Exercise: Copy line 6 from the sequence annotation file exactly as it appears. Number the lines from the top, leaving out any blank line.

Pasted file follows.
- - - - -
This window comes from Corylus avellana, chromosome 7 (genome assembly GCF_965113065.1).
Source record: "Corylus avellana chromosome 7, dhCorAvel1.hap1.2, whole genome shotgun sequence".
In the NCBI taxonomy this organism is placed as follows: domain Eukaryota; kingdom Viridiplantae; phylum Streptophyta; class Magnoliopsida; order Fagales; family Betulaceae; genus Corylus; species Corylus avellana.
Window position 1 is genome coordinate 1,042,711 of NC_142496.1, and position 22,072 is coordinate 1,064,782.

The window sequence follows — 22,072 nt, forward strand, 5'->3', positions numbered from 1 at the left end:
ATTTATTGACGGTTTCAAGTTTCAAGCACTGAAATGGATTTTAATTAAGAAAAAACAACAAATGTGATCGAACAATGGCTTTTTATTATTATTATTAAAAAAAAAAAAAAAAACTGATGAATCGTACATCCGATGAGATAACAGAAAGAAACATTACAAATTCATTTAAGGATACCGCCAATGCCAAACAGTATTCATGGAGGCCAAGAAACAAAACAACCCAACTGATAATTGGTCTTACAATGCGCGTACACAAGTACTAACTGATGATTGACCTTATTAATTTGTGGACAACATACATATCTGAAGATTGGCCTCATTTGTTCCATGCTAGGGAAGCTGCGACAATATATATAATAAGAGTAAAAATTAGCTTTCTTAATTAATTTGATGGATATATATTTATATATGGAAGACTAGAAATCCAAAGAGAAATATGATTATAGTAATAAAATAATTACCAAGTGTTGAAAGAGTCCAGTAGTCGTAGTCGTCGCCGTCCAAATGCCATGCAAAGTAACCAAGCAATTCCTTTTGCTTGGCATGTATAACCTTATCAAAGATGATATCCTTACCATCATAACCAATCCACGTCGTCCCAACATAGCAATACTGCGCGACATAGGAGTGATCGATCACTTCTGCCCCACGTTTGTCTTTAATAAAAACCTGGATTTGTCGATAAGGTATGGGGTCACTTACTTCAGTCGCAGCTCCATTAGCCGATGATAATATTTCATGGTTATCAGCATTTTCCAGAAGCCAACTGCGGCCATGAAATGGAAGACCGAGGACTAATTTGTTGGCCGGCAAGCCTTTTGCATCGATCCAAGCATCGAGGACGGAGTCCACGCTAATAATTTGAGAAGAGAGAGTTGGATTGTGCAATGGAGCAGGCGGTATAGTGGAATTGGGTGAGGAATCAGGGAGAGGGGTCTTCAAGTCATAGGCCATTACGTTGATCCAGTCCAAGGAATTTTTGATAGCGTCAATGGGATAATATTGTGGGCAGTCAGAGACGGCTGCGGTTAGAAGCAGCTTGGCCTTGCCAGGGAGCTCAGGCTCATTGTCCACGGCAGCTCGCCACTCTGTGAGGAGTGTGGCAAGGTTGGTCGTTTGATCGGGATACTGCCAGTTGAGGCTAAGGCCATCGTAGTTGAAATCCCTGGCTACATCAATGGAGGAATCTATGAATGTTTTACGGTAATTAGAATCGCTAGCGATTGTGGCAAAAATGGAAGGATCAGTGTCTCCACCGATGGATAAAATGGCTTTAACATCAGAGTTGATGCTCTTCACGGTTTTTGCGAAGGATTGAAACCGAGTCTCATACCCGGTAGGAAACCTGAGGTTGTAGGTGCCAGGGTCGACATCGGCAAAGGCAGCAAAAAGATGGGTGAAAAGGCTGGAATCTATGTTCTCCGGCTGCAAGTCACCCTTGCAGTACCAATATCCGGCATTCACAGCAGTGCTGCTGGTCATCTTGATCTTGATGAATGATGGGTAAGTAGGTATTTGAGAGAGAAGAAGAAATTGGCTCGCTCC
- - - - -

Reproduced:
ATTTATTGACGGTTTCAAGTTTCAAGCACTGAAATGGATTTTAATTAAGAAAAAACAACAAATGTGATCGAACAATGGCTTTTTATTATTATTATTAAAAAAAAAAAAAAAAACTGATGAATCGTACATCCGATGAGATAACAGAAAGAAACATTACAAATTCATTTAAGGATACCGCCAATGCCAAACAGTATTCATGGAGGCCAAGAAACAAAACAACCCAACTGATAATTGGTCTTACAATGCGCGTACACAAGTACTAACTGATGATTGACCTTATTAATTTGTGGACAACATACATATCTGAAGATTGGCCTCATTTGTTCCATGCTAGGGAAGCTGCGACAATATATATAATAAGAGTAAAAATTAGCTTTCTTAATTAATTTGATGGATATATATTTATATATGGAAGACTAGAAATCCAAAGAGAAATATGATTATAGTAATAAAATAATTACCAAGTGTTGAAAGAGTCCAGTAGTCGTAGTCGTCGCCGTCCAAATGCCATGCAAAGTAACCAAGCAATTCCTTTTGCTTGGCATGTATAACCTTATCAAAGATGATATCCTTACCATCATAACCAATCCACGTCGTCCCAACATAGCAATACTGCGCGACATAGGAGTGATCGATCACTTCTGCCCCACGTTTGTCTTTAATAAAAACCTGGATTTGTCGATAAGGTATGGGGTCACTTACTTCAGTCGCAGCTCCATTAGCCGATGATAATATTTCATGGTTATCAGCATTTTCCAGAAGCCAACTGCGGCCATGAAATGGAAGACCGAGGACTAATTTGTTGGCCGGCAAGCCTTTTGCATCGATCCAAGCATCGAGGACGGAGTCCACGCTAATAATTTGAGAAGAGAGAGTTGGATTGTGCAATGGAGCAGGCGGTATAGTGGAATTGGGTGAGGAATCAGGGAGAGGGGTCTTCAAGTCATAGGCCATTACGTTGATCCAGTCCAAGGAATTTTTGATAGCGTCAATGGGATAATATTGTGGGCAGTCAGAGACGGCTGCGGTTAGAAGCAGCTTGGCCTTGCCAGGGAGCTCAGGCTCATTGTCCACGGCAGCTCGCCACTCTGTGAGGAGTGTGGCAAGGTTGGTCGTTTGATCGGGATACTGCCAGTTGAGGCTAAGGCCATCGTAGTTGAAATCCCTGGCTACATCAATGGAGGAATCTATGAATGTTTTACGGTAATTAGAATCGCTAGCGATTGTGGCAAAAATGGAAGGATCAGTGTCTCCACCGATGGATAAAATGGCTTTAACATCAGAGTTGATGCTCTTCACGGTTTTTGCGAAGGATTGAAACCGAGTCTCATACCCGGTAGGAAACCTGAGGTTGTAGGTGCCAGGGTCGACATCGGCAAAGGCAGCAAAAAGATGGGTGAAAAGGCTGGAATCTATGTTCTCCGGCTGCAAGTCACCCTTGCAGTACCAATATCCGGCATTCACAGCAGTGCTGCTGGTCATCTTGATCTTGATGAATGATGGGTAAGTAGGTATTTGAGAGAGAAGAAGAAATTGGCTCGCTCC